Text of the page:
In a letter opening the report, Orrin Gallop, Assistant Chief, Commander of Investigative Services, Hampton (Virginia) Police Division, said, “A recovered microstamped shell casing would provide law enforcement immediately with the name of the first purchaser of the firearm. This allows for a more focused investigation, and the first step in the roadmap of how the weapon made its way from the first purchaser to the crime scene. This has the potential to help law enforcement quickly and effectively solve gun-related crimes while limiting negative interactions with law enforcement, especially in minority communities.”

The majority of shootings and gun homicides across the country go unsolved each year, especially in under-resourced Black communities that are disproportionately impacted by gun violence. One analysis of arrests in major U.S. cities found that law enforcement made arrests in only 35% of firearm homicides overall, and in 21% of firearm assaults when the victim was Black or Hispanic. Unsolved cases lead victims of gun violence and the larger community to lose trust in law enforcement’s ability to bring about justice. This lack of trust can lead to increases in gun carrying and retaliatory shootings as victims seek to protect themselves and carry out justice on their own. Microstamping can help stop this cycle by giving law enforcement a powerful tool to quickly analyze evidence, accurately close cases, and begin to rebuild trust.

Resistance to microstamping has come almost entirely from gun manufacturers, who refuse to incorporate the easy to deploy technology. In 2007, the California State Legislature passed a microstamping law that the industry fought for years; in 2020 California revised the law to increase incentives for manufacturers to bring microstamped models to market. The EFSGV report recommends federal and state legislation to require the technology in all new semi-automatic pistols sold across the country.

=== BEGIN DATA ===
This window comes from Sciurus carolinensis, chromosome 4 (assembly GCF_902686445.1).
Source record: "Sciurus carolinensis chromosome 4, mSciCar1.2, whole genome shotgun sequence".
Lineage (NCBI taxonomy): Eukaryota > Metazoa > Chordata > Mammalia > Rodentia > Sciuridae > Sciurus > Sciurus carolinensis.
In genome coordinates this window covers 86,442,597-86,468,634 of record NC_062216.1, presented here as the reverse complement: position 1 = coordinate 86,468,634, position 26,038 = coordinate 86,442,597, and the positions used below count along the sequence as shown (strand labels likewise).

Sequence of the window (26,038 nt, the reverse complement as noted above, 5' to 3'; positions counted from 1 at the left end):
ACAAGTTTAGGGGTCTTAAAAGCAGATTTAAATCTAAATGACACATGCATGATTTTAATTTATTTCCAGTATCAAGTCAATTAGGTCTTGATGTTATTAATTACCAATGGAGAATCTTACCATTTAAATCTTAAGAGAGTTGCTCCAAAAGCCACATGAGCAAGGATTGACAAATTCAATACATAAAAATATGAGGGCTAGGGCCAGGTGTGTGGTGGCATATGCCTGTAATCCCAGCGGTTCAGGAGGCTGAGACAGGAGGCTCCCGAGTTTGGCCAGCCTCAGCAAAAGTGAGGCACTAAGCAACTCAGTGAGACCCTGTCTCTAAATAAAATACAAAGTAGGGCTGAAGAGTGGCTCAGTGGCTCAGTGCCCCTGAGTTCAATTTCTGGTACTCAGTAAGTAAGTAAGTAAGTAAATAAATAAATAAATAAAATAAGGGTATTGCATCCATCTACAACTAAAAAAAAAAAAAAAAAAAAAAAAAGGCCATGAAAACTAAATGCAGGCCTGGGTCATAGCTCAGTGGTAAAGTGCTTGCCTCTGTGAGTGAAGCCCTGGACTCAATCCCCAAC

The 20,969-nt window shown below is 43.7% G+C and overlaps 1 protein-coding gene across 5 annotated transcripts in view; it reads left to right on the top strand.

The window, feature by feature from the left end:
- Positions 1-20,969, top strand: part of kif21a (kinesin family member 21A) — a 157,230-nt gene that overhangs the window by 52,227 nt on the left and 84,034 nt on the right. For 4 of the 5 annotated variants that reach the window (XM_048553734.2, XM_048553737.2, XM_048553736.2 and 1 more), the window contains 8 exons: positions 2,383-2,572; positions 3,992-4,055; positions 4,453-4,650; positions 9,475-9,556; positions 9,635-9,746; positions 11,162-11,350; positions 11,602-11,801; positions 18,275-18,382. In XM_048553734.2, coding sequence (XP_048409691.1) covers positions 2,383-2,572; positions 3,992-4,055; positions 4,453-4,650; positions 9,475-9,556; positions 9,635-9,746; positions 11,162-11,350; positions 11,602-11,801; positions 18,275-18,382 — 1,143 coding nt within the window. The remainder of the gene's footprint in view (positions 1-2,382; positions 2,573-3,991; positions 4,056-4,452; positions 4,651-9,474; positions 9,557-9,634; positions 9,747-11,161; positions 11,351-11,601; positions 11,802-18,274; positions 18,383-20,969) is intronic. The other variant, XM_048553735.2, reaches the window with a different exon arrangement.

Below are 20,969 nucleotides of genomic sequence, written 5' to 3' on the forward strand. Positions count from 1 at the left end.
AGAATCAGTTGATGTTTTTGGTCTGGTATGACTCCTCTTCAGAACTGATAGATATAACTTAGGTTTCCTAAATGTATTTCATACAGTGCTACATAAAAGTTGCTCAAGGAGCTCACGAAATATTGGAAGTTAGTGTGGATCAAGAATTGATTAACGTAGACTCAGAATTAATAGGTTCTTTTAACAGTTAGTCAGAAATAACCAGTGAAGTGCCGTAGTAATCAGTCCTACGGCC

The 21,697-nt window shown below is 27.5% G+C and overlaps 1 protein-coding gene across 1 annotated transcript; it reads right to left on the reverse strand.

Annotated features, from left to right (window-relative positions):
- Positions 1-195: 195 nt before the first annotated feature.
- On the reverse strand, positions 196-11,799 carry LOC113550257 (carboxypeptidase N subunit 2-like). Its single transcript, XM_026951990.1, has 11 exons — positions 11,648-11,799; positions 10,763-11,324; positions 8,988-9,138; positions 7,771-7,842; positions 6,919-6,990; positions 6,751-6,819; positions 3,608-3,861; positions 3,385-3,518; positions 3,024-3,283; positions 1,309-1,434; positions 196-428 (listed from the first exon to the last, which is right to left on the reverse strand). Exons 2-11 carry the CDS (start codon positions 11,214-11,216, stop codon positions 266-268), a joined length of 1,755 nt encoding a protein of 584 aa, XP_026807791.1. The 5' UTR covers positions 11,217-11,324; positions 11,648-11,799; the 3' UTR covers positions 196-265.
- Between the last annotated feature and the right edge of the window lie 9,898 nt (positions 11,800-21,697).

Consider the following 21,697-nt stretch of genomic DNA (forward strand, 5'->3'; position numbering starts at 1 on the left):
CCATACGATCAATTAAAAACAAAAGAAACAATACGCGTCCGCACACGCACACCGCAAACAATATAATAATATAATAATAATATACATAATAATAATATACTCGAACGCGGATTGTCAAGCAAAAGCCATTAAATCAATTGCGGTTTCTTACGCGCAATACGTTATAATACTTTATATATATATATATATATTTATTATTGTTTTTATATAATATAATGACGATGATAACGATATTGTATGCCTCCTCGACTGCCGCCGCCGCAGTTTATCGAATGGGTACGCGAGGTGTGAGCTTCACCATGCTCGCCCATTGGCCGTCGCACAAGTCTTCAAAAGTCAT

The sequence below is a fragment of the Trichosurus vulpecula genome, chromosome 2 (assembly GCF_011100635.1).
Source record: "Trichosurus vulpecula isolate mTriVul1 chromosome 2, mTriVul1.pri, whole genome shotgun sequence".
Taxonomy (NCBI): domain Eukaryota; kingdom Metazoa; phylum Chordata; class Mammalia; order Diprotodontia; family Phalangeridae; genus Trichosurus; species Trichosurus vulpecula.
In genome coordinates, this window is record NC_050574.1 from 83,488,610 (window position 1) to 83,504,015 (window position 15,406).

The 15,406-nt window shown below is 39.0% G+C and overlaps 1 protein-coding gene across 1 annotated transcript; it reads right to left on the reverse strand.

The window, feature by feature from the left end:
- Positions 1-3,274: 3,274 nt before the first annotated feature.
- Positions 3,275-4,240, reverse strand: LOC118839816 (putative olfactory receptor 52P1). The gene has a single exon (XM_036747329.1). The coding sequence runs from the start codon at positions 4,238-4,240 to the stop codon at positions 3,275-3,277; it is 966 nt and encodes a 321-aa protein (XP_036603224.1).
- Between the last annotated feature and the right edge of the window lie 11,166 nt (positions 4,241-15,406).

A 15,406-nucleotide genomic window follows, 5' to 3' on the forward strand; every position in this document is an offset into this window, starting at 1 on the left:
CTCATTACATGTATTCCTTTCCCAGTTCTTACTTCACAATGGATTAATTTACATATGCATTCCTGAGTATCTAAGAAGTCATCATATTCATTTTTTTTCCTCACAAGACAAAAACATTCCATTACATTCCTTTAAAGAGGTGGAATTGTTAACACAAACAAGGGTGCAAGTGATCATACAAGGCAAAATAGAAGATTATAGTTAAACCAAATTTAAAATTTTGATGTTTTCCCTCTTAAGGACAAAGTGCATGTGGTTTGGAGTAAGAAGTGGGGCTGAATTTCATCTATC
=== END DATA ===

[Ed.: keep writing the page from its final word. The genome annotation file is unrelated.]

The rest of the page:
The full report is available online as part of the Educational Fund to Stop Gun Violence’s resource library, which also includes state- and county-level statistics about gun deaths; extensive analysis of U.S. firearm homicide, firearm suicide, and community gun violence; and research on gun violence prevention policies such as extreme risk protection laws, universal background checks and microstamping.

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About the Educational Fund to Stop Gun Violence

The Educational Fund to Stop Gun Violence is a 501(c)(3) affiliate organization of the Coalition to Stop Gun Violence, the nation’s oldest gun violence prevention organization. EFSGV uses a public health and equity lens to identify and implement evidence-based policy solutions and programs to reduce gun violence in all its forms and to make gun violence rare and abnormal. EFSGV is the gun violence prevention movement’s premier research intermediary and founder of the Consortium for Risk-Based Firearm Policy, a group of academics and practitioners who collaborate to develop innovative recommendations for policymakers.

FOR IMMEDIATE RELEASE:
February 2, 2021

MEDIA CONTACT
Tom Fazzini, West End Strategy Team
tfazzini@westendstrategy.com; 202-505-1210

Andrew Patrick
apatrick@csgv.org
(p) 202-408-0061 Ext. 1017
(c) 828-712-7603